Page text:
There are two adrenal glands in the body, one on top of each kidney. These glands produce a variety of hormones that affect almost all of the body's functions.
An adrenal biopsy may be done when an abnormal growth or mass is seen in one, or rarely both, of the adrenal glands. This growth or mass may be a tumor or an infection. The adrenal glands can usually be seen only during special X-ray tests, such as an abdominal CT scan.
There are two ways to do an adrenal biopsy.
With the first method, a healthcare professional inserts a needle through the skin of the back into the adrenal gland, while he or she looks at live images from a CT scan or other X-ray to guide the direction of the needle. Local anesthesia is used to prevent the person from feeling pain. A medicine to relax the person may also be given if needed.
Once a tissue sample has been obtained, the needle is removed, and a bandage is placed over the puncture site.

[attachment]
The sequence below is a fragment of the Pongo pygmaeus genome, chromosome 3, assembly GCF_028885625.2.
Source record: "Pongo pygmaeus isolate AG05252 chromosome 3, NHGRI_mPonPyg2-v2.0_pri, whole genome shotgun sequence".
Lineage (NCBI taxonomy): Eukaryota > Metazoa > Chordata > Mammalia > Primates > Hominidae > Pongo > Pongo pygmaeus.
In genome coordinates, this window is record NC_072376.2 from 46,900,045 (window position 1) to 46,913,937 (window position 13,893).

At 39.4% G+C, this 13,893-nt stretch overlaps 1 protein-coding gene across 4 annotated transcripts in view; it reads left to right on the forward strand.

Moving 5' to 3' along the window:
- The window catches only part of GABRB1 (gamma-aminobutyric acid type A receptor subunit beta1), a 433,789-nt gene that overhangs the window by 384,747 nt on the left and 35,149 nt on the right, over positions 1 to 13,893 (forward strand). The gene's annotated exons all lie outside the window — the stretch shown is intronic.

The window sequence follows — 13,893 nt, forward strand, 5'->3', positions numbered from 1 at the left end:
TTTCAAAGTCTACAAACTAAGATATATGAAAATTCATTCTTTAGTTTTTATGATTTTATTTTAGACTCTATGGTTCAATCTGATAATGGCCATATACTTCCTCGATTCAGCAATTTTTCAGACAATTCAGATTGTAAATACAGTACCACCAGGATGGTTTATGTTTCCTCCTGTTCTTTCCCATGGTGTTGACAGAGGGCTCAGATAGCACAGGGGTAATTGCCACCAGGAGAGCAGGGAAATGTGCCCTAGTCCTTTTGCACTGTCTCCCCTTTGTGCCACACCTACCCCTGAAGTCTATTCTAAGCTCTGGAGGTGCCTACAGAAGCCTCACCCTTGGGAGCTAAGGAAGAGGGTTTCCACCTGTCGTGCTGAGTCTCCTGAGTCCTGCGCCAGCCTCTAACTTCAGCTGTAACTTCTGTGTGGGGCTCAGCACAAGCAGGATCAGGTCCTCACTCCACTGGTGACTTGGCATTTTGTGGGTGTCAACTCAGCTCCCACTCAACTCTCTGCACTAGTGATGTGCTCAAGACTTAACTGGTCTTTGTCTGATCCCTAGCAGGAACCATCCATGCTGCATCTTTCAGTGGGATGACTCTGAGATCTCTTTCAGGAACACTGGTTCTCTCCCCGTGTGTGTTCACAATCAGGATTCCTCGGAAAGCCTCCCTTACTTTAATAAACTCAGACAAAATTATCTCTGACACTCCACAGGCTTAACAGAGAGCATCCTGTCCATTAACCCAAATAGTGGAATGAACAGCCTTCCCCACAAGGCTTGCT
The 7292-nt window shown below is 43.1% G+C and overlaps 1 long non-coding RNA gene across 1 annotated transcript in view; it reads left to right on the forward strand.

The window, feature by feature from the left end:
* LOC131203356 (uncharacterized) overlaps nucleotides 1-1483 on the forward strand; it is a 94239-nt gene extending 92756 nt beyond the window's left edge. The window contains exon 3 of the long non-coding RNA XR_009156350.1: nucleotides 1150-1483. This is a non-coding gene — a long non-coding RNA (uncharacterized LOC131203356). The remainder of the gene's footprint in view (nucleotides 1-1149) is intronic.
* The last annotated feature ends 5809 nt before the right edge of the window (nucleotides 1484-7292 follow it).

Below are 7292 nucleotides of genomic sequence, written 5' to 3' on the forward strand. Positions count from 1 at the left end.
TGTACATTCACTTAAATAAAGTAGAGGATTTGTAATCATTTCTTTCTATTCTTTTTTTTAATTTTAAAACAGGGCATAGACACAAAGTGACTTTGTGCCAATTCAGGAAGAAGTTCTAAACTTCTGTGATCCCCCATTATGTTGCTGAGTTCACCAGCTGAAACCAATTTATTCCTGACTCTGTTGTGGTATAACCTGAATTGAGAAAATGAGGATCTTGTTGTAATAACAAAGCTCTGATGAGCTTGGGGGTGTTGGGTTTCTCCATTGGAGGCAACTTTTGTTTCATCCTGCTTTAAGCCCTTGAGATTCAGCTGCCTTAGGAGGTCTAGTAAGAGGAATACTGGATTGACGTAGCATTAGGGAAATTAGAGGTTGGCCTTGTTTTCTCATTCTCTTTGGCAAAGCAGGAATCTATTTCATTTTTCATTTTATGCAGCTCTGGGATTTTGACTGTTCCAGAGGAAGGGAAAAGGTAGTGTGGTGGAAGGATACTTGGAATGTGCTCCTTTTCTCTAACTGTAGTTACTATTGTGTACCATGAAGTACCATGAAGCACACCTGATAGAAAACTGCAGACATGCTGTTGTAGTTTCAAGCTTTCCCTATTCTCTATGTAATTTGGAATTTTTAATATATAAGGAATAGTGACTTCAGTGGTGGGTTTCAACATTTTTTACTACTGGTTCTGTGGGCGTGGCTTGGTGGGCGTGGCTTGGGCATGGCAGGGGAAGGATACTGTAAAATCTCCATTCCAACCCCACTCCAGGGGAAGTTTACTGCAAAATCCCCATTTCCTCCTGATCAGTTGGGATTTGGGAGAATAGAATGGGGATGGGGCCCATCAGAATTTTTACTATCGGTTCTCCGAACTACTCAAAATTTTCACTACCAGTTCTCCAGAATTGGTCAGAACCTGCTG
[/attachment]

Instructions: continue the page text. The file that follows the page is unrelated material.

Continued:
An adrenal biopsy may also be done using surgery, under general anesthesia. A cut is made into the back or abdomen, and the surgeon looks at the gland directly. A piece of the gland can then be removed and sent to the lab. The lab often analyzes the piece of tissue while the person is still asleep. If the tissue turns out to be cancer, the surgeon can proceed to take out the gland immediately to avoid a second operation in the future.
Because preparation for this procedure can vary, a person should ask his or her healthcare professional for instructions.
Tabers Cyclopedic Medical Dictionary, F.A.Davis, 1993
Illustrated Guide to Diagnostic Tests, Springhouse, 1998
Mosby's Manual of Diagnostic and laboratory Tests, Kathleen Pagana and Timothy Pagana, 1998